With Dierks Bentley and all five songwriters in attendance at the No. 1 party for “Somewhere on a Beach,” the venue South got a little crowded on Wednesday afternoon (July 20).
However, that didn’t stop the stage from hosting a rotating cast of characters — all familiar faces on the Row.
ASCAP’s Beth Brinker spoke on behalf of songwriters Dave Kuncio and Josh Mirenda. BMI’sBradley Collins introduced Alexander Palmer, primarily a pop songwriter who has roots in Germany but lives in Los Angeles. SESAC’s Shannan Hatch praised Jaron Boyer and Michael Tyler.
Moving onto the publishers, Michael Knox and Kim Wiggins raved about peermusic’s Boyer and Tyler. Cornman Music’s Brett James and Warner/Chappell’s Ryan Beuschel testified for Mirenda. and BMG Nashville’s Kos Weaver spoke on Palmer’s behalf.
Ron Cox of Avenue Bank, Mike Harris of UMG Nashville, Bill Mayne of Country Radio Broadcasters and Sherod Robertson of MusicRow all made remarks from the stage celebrating Bentley and the songwriters.
About 30 minutes into the party, producers Ross Copperman and Arturo Buenahora Jr.addressed the audience with good-natured comments. Copperman explained how excited he was for the songwriters to have the experience and Buenahora name-checked Shea Fowler of Cornman Music for submitting the song, and talked about how grateful he is for Bentley’s support of the Nashville songwriting community.
Boyer and Tyler have been roommates over the last few years, sharing rent and insults along the way. Boyer spoke about sharing the moment with his closest friends, while Tyler remembered two years ago when they were putting their money together just to eat at Firehouse Subs.
Palmer said he was proud to share his first country cut with these particular songwriters, while Kuncio gave a shoutout to Bentley and Copperman for knocking the performance out of the park. Kuncio is based in Los Angeles and thanked Nashville for making him feel appreciated.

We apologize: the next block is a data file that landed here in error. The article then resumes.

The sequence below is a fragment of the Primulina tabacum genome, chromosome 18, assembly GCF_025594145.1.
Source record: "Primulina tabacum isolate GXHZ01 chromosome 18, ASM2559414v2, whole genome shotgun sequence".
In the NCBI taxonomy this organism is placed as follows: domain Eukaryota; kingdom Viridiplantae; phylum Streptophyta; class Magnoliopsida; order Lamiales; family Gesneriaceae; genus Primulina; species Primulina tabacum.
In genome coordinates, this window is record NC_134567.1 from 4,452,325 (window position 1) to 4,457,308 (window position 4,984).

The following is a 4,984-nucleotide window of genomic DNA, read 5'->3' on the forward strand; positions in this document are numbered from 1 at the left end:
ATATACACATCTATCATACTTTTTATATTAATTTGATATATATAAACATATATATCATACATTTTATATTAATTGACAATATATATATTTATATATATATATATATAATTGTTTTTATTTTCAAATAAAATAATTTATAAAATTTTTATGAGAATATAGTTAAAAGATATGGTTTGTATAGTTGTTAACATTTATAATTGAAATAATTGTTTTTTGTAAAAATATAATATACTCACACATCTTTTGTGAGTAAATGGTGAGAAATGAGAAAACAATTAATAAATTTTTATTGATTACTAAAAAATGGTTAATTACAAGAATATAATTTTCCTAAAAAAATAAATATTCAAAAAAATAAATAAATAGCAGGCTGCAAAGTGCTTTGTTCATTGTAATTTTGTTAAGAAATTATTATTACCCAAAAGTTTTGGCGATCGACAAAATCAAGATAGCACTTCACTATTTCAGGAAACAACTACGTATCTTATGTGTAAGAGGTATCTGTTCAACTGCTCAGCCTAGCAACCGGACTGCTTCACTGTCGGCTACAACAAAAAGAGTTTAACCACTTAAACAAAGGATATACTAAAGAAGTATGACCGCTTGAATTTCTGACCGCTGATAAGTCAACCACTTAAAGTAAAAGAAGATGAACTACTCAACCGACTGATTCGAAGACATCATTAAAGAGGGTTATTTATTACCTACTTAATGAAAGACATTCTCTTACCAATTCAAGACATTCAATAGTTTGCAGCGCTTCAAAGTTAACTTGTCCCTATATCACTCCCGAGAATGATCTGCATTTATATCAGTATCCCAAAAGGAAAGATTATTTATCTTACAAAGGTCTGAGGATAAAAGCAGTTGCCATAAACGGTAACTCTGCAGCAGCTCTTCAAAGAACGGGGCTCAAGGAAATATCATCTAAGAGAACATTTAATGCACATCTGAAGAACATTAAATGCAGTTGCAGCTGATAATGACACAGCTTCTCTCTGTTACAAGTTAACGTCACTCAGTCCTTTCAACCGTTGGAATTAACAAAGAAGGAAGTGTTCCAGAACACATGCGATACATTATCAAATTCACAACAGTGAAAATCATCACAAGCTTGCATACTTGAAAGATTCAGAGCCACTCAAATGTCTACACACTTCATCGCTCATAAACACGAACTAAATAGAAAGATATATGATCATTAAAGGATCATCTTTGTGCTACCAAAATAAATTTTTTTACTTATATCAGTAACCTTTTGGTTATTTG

Mirenda joked that the preceding No. 1 speeches were the shortest ones he’s ever heard. “I used to crash No. 1 parties,” he admitted, “and I’d be in the back going, ‘Come on….’” After the laughter, he thanked God, his wife, his parents and family and many others. He pointed out Dan Keen, a music business staple who discovered Mirenda as a fledgling songwriter at Belmont University. During his comments, he dryly stated that songwriting was a far better option than going to medical school, which was his backup plan.
At long last, Bentley stepped to the front of the stage for a few comments.
He listed friends and colleagues like Buenahora for actively finding the right songs to record. “I’m not just looking for hits. I’m trying to find songs that are hits for me,” Bentley said. “So, there’s a lot of songs that I’m a fan of, but I pass on them because they’re not right for me, but I really loved that song.” He said he knew the song was a good fit when his manager Mary Hilliard Harrington, his publicists at The GreenRoom PR and his wife Cassidy Black all liked it.
Bentley acknowledged UMG Nashville Chairman/CEO Mike Dungan and the support from Capitol Records Nashville. “They let me put out any song I want to as a single. I have such a great relationship with them and I have from the very beginning. That’s probably why my career has taken 15 years on the slow road because I have put out some songs that probably weren’t the right choices for singles at times. But, you know, it’s a real community, and a real process of talking things back and forth, and they’re willing to let me try it.”
Bentley thanked the label’s radio promotion staff, ASCAP, Copperman (who is also a frequent co-writer), the guys in his band, and particularly the songwriters.
“Since I’ve started working with Arturo and Ross again, I’ve had less songs as a songwriter than I did before,” Bentley said with a laugh. “Going backwards! No, it’s only because we’re looking for the best songs that exist and I don’t care who’s name is on it. But what I will say is that what’s so unique about this song is these five guys. It’s tapping into the new generation of songwriters and the up-and-comers and the great stories and a lot of first singles in country. Just to be part of this and hear the stories, it’s so inspiring for me.”